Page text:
|Photo by Donald Gruener.|
of OTC Elite
Blankenship had a breakout year in 2011 on the US and European track circuit. He dropped his PR in his main event, the 1,500 meters to 3:37.23, and seemed on the verge of breaking into the upper echelon of the rapidly rising US middle distance corps. But then he started to slide down the other side of the "roller coaster" that is one's fortunes as a distance runner. A pain in his hip that he had been ignoring did not go away, so he had to have an operation to "clean out" the joint in September of 2011. It was not a hip replacement, as has been reported elsewhere, but rather an outpatient laparoscopic surgery that repaired the pain-inducing, minor damage to the joint.
In a rush to get back for his final indoor and outdoor seasons of eligibility at the University of Minnesota, he tried to do too much, too soon. That resulted in stress fractures in his leg and wiped out his remaining track season. "After that I took a step back," said Blankenship. Having graduated, but with no athletic outlet, Ben said, he found himself "hanging out, just to hang out."
Moving to Oregon, signing up with the Oregon Track Club elite squad, and continuing his athletic development had "always been part of the plan." He had contemplated doing it his senior year, but stayed on to finish his final seasons in cross country(2011) and the aborted 2012 indoor and outdoor seasons. The string of physical setbacks caused him to "resort my plans." He moved to Colorado for awhile to work for his uncle. He wasn't running regularly, but his body was healing.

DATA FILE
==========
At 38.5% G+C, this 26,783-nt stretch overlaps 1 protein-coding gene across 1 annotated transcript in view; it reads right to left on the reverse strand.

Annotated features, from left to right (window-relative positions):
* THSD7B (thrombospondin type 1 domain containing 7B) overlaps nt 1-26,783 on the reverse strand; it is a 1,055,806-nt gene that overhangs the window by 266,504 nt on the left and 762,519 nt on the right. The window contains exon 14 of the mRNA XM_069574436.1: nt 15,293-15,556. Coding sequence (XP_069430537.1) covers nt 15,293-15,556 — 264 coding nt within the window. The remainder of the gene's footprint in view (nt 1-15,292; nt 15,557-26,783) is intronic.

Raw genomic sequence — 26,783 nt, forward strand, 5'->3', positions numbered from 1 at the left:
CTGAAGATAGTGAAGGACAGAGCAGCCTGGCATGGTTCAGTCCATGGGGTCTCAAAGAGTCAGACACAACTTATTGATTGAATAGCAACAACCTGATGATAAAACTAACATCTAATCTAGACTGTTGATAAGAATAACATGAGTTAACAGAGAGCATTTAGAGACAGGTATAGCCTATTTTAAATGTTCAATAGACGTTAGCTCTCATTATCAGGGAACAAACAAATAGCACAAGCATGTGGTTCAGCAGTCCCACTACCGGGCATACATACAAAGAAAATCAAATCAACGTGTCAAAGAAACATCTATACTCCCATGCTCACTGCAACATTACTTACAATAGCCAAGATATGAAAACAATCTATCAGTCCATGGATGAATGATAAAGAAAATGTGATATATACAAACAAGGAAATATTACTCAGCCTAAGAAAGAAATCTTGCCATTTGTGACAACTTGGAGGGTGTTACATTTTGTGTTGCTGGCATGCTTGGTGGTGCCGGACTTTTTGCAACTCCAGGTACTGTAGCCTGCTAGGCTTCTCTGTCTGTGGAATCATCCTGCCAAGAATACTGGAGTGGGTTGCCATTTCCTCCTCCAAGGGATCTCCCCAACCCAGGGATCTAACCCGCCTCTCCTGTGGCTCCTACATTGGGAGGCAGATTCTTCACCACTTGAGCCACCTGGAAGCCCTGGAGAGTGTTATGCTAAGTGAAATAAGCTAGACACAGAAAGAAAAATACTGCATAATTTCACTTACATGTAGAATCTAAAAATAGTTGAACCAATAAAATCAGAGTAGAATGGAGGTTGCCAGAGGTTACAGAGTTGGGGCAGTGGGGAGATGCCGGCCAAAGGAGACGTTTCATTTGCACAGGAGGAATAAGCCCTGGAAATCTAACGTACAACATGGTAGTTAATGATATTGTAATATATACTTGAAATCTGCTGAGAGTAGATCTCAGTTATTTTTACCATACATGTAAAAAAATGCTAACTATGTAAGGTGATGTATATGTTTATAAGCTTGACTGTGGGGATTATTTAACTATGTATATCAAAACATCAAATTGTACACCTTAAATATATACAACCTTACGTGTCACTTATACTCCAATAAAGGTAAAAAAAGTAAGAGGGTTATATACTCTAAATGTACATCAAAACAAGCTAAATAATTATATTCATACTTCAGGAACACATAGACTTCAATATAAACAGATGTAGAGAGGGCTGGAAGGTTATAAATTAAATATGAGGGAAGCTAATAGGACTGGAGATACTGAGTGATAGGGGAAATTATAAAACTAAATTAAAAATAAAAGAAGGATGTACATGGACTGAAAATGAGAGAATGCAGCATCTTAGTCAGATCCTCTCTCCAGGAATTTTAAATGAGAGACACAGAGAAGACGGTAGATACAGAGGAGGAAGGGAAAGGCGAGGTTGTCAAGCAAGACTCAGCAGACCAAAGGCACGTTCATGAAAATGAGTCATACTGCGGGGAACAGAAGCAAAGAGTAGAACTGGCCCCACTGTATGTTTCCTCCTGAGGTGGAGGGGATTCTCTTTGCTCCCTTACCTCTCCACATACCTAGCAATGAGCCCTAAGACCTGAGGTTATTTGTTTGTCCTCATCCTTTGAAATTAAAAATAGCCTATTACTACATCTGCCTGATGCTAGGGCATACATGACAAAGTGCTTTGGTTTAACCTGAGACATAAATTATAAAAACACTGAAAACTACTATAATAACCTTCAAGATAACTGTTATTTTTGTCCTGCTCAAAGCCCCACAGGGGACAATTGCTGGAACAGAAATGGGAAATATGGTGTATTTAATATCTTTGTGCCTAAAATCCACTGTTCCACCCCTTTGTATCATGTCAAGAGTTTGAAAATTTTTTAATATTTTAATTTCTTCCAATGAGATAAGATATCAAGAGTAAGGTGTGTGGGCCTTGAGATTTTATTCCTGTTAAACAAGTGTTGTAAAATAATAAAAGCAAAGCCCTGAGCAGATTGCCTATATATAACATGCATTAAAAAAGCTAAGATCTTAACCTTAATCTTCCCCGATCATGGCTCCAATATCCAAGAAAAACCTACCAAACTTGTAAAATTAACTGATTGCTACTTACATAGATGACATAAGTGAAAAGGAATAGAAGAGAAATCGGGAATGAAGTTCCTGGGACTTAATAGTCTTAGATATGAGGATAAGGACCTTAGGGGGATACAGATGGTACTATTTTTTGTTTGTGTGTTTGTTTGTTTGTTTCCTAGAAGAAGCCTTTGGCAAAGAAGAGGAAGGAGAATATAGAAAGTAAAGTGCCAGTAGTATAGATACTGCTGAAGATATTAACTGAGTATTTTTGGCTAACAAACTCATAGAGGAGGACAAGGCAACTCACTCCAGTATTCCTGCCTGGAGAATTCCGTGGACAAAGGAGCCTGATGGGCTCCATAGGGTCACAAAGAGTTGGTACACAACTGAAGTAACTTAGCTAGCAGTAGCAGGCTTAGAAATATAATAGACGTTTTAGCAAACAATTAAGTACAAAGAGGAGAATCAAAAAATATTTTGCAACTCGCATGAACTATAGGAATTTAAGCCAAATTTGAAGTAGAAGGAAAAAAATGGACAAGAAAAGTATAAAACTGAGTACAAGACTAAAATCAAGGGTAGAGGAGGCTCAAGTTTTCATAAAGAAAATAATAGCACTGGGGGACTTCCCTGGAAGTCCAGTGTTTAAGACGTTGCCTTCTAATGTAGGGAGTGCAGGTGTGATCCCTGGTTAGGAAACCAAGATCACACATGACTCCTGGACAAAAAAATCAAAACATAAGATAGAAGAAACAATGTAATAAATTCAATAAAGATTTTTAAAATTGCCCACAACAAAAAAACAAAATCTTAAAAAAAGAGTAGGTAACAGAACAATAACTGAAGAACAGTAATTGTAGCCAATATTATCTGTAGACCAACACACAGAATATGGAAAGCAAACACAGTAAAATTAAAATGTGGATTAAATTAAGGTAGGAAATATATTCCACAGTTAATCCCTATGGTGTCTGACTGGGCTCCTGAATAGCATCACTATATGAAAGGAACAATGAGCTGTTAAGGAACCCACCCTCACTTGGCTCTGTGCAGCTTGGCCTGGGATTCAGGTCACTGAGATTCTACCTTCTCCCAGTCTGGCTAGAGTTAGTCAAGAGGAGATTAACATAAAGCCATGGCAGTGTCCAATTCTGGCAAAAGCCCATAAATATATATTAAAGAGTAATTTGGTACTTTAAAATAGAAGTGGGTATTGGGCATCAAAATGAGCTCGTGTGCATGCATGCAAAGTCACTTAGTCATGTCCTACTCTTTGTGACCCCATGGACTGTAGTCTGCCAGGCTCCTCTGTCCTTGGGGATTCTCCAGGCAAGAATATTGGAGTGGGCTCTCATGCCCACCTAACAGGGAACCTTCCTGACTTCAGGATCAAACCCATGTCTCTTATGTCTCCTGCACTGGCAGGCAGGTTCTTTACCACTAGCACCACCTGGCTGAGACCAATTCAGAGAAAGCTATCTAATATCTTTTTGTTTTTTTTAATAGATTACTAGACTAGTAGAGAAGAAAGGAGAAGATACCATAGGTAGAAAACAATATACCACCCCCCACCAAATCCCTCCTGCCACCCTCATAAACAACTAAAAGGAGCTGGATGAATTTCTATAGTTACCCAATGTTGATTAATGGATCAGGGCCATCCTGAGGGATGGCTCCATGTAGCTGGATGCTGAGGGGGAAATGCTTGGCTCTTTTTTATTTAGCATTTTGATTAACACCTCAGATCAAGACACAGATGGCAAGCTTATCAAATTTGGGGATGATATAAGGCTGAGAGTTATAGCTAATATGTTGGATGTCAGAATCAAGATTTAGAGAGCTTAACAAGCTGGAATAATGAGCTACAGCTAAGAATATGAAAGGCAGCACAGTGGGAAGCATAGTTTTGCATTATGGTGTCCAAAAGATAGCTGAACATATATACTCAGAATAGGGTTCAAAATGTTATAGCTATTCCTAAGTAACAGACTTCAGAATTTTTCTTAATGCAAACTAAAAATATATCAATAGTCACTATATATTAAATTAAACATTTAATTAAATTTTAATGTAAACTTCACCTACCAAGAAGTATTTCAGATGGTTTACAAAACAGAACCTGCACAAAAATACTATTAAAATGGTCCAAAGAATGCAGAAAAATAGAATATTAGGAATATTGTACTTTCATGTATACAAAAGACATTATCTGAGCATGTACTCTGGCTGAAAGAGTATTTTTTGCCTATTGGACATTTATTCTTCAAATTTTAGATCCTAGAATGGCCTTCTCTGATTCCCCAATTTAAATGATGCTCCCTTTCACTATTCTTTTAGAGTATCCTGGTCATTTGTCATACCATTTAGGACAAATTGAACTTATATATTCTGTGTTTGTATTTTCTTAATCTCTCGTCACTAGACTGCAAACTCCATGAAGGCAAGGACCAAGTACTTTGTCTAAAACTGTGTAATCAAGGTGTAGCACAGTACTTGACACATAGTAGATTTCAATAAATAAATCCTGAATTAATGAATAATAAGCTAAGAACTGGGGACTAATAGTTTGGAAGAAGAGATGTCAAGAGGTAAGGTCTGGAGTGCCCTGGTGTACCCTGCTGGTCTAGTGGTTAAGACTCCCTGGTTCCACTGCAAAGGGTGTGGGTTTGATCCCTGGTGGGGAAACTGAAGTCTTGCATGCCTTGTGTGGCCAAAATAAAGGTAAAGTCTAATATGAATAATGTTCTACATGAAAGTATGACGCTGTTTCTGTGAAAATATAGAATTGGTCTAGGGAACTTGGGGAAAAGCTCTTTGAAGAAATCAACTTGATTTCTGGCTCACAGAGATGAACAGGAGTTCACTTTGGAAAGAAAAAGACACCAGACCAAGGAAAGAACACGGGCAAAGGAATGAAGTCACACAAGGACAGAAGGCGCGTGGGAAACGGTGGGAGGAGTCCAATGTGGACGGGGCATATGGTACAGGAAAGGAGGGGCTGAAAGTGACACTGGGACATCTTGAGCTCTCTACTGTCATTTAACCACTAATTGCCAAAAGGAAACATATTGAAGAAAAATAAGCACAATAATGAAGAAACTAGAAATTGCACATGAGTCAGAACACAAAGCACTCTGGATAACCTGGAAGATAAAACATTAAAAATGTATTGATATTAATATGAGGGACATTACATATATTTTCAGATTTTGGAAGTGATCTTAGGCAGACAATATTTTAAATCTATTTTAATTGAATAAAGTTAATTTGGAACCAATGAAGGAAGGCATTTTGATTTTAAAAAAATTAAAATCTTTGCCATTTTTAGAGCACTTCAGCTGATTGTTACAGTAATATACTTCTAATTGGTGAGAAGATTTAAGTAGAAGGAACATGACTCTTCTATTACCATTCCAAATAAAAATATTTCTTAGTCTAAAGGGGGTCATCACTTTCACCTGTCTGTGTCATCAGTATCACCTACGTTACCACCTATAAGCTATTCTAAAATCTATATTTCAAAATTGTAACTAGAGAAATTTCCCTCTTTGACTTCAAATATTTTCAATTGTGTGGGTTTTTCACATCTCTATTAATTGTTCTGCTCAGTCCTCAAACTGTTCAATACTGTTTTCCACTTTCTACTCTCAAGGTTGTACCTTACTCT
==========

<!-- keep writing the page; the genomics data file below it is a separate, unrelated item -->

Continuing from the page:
He spent some time in Washington, DC and began to run more regularly. It felt good. No more aches and pains. He started doing rehab exercises and running more. There was some unfinished business in the running world, he concluded, and it was time to see if he could get back to where he was in 2011, back on track for the elite running circuit. The offer from OTC was still available, and Mead was heading there as well, so the pair moved to the house on the hill.
Both had been through physical setbacks. Mead with an Achilles tendon injury, then a collapsed lung. Blankenship with his hip injury and stress fractures. The friendship they had developed at the University made the decision easier. They both had ridden the injury roller coaster and now were on the way back up. "It's good to have somebody to talk to who understands," said Blankenship. "Someone to bounce ideas off of." For both of them the transition has been working. Mead, says Blankenship, is doing well, looking fit and enjoying the environment.
Blankenship's recovery has been progressing well, but he's not sure what the intermediate goals are or what event he will eventually focus upon. He and Mead are both being coached by Mark Rowland, though Hassan will be focusing on the 5K this year, he said, with a possible step up to 10K. Blankenship may stick with the 1,500 or move up in distance. "I really don't know right now," he says."The plan is to get my name back out there. Get a couple of solid races." The ultimate goal being the US Outdoor championships and World Championship qualifier races this summer.
"The training has been going well for the last three months," said Blankenship. "I'm excited to get out there, see where I'm at."